Most designers, knowing their products, will constantly flag issues with their business that they feel are causing problems. They could be inherent problems with legacy systems or even mistakes made by others. They become bugbears, we don’t let them lie, we keep emailing people, mentioning them at every meeting, raising the issue continuously and pointing out that something really simple is costing the business a lot of money. “It seems so simple! It’s just a simple fix! I could do it myself in 20 minutes if you would simply listen and let me!!!”
This one small change would lead to considerably more revenue and sanity for all. It’s a painful process that goes on for months, you feel like you’re just being ignored or not supported. Then one day, eventually, after some GA stats show the flaw or a painful and toe curling user testing video exposes the problem to somebody senior when they happen to watch it, they say “Hey! This is ridiculous. It’s costing our business thousands – we need to address this now!” Suddenly the problem is flagged and prioritised, it’s put into development, it’s quickly solved. Conversion goes up, money is made, credit is given to their idea, even though you flagged it months or even a year ago. Unfortunately, in some cases there’s not much you can do at this point and if anything you will look petty to others if you vocalise that “Well, actually this was my idea 14 months ago. I can show you emails!” We definitely need humility here.
A humble approach won’t feel like the best approach but you will sleep well at night and end up being a much better person.
Smart people make you smarter!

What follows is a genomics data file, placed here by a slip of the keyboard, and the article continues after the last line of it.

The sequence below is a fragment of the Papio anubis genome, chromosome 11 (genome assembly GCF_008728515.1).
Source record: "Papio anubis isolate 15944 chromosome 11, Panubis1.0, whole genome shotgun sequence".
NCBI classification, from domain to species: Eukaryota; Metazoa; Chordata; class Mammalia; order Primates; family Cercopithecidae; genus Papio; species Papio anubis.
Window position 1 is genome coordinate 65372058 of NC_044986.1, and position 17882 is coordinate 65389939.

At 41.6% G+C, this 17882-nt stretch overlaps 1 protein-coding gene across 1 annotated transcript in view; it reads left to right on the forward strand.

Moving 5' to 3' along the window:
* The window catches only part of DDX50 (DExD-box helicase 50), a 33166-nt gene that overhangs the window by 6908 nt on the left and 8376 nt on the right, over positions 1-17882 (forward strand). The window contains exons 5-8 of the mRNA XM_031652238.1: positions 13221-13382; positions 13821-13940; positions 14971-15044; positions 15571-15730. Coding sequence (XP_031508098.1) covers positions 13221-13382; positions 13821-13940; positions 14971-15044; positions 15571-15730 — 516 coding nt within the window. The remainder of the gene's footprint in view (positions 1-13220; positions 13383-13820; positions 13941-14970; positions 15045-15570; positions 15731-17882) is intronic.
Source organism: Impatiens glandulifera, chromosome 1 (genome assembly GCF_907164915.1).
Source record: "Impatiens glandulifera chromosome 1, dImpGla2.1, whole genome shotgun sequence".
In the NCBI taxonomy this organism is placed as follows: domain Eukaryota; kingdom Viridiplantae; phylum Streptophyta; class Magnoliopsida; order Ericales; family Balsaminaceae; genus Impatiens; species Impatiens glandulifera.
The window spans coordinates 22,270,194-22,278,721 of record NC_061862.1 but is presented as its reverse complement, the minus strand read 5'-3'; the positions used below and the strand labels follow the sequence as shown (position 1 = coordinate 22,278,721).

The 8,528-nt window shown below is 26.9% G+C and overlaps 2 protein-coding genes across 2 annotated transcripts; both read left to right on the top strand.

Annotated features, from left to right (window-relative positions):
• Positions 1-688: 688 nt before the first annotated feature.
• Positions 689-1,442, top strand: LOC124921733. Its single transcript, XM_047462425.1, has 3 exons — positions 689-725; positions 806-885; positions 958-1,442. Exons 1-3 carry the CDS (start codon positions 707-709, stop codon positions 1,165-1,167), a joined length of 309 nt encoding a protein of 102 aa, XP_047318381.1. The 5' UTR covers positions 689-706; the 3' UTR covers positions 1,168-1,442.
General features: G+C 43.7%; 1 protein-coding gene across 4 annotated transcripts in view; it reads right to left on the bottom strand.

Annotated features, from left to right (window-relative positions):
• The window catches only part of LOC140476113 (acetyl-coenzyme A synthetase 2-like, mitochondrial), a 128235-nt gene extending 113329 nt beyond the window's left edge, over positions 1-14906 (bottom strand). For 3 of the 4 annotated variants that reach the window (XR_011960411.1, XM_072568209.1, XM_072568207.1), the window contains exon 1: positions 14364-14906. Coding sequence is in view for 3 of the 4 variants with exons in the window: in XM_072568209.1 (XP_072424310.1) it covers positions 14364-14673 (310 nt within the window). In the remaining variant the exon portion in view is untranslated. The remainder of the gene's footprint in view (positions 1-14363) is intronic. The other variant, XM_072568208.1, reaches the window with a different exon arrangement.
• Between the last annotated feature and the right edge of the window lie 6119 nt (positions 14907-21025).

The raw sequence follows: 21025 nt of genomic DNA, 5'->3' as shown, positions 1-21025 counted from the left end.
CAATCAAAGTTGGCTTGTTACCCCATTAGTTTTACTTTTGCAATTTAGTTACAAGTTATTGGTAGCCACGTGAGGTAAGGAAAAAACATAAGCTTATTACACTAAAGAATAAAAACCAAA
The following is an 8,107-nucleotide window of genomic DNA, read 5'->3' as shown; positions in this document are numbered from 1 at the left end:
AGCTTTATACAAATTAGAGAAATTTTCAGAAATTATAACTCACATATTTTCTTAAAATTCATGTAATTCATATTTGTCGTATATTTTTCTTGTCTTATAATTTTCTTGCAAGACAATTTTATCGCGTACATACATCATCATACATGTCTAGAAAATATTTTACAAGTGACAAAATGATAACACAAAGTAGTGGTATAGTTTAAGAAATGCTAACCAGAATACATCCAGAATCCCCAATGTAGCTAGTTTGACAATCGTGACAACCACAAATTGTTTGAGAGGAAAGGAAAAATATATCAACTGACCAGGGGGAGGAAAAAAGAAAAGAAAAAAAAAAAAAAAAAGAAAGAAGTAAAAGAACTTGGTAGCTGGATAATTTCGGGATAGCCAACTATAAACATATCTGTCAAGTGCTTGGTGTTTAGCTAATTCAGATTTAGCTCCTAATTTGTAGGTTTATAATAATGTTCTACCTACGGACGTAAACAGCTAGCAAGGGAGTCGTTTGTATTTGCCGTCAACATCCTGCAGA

Collaborating itself is an act of humility. When you collaborate you admit you can’t do this on your own or that you shouldn’t be doing this on your own. Others are there to support you. Rely on other people, delegate to your team – they may have less experience than you but may see something in a new light. Absorb this information.
Never be afraid to ask for help. Of course you don’t know all the answers. Why would you? If you knew everything then what’s the point in trying to solve the problem? If you did know all the answers then why are you even on my team, why aren’t you the Lord and ruler of some Galactic Empire far from here?
Never be afraid to say you don’t understand or ask questions.
My biggest frustration with my own team is that I rarely, and in some cases never, hear “Sorry, I don’t understand, can you explain again?”, “So, you mean, something like this, or like, this?”, “Just run me through it one more time” or “I am not sure. I think I need help.”
It’s never wrong to ask for help or clarification. Sometimes these questions even lead to a different or better solution. If you need help, that’s fine, you can all just go through it again together. This is much better than working on something you don’t understand, putting yourself and others under unnecessary pressure and 2 weeks later you are forced by nightmarish whirlwinds of stress into finally asking the question “Can you help me?” which you could have easily asked at the very beginning without all the pain.
There is balance needed in understanding and applying humility. Sure, you have to accept the limitations of yourself and your environment but blindly following instructions isn’t humility. You can be firm, have conviction in your argument and still be humble.
Again, humility isn’t a weakness. It’s a strength. Use it.